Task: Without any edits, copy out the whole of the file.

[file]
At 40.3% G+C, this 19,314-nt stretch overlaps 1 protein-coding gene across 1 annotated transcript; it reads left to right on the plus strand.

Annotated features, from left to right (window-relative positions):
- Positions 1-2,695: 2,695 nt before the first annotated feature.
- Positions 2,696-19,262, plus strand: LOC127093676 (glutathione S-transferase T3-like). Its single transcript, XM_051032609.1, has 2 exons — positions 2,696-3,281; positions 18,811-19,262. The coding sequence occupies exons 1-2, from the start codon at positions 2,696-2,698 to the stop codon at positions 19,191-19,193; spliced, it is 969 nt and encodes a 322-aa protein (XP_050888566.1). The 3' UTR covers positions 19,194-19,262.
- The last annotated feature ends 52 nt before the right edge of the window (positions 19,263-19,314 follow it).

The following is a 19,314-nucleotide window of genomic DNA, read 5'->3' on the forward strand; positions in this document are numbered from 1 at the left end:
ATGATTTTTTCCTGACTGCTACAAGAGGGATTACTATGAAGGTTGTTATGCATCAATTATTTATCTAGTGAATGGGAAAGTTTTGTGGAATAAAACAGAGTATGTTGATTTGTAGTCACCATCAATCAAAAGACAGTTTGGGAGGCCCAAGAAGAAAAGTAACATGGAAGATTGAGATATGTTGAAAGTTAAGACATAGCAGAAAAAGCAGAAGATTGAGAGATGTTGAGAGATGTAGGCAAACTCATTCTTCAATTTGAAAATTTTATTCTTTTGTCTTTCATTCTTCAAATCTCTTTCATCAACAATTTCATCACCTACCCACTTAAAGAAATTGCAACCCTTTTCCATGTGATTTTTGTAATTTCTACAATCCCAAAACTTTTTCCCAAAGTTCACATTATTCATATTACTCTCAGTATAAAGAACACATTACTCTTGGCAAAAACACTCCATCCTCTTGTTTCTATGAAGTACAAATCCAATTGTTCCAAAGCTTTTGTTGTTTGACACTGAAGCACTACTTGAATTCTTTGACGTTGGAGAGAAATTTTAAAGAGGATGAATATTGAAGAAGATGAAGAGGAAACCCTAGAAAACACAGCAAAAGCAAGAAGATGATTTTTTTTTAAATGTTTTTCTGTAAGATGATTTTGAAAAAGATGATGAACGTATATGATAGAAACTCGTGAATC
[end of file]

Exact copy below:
At 40.3% G+C, this 19,314-nt stretch overlaps 1 protein-coding gene across 1 annotated transcript; it reads left to right on the plus strand.

Annotated features, from left to right (window-relative positions):
- Positions 1-2,695: 2,695 nt before the first annotated feature.
- Positions 2,696-19,262, plus strand: LOC127093676 (glutathione S-transferase T3-like). Its single transcript, XM_051032609.1, has 2 exons — positions 2,696-3,281; positions 18,811-19,262. The coding sequence occupies exons 1-2, from the start codon at positions 2,696-2,698 to the stop codon at positions 19,191-19,193; spliced, it is 969 nt and encodes a 322-aa protein (XP_050888566.1). The 3' UTR covers positions 19,194-19,262.
- The last annotated feature ends 52 nt before the right edge of the window (positions 19,263-19,314 follow it).

The following is a 19,314-nucleotide window of genomic DNA, read 5'->3' on the forward strand; positions in this document are numbered from 1 at the left end:
ATGATTTTTTCCTGACTGCTACAAGAGGGATTACTATGAAGGTTGTTATGCATCAATTATTTATCTAGTGAATGGGAAAGTTTTGTGGAATAAAACAGAGTATGTTGATTTGTAGTCACCATCAATCAAAAGACAGTTTGGGAGGCCCAAGAAGAAAAGTAACATGGAAGATTGAGATATGTTGAAAGTTAAGACATAGCAGAAAAAGCAGAAGATTGAGAGATGTTGAGAGATGTAGGCAAACTCATTCTTCAATTTGAAAATTTTATTCTTTTGTCTTTCATTCTTCAAATCTCTTTCATCAACAATTTCATCACCTACCCACTTAAAGAAATTGCAACCCTTTTCCATGTGATTTTTGTAATTTCTACAATCCCAAAACTTTTTCCCAAAGTTCACATTATTCATATTACTCTCAGTATAAAGAACACATTACTCTTGGCAAAAACACTCCATCCTCTTGTTTCTATGAAGTACAAATCCAATTGTTCCAAAGCTTTTGTTGTTTGACACTGAAGCACTACTTGAATTCTTTGACGTTGGAGAGAAATTTTAAAGAGGATGAATATTGAAGAAGATGAAGAGGAAACCCTAGAAAACACAGCAAAAGCAAGAAGATGATTTTTTTTTAAATGTTTTTCTGTAAGATGATTTTGAAAAAGATGATGAACGTATATGATAGAAACTCGTGAATC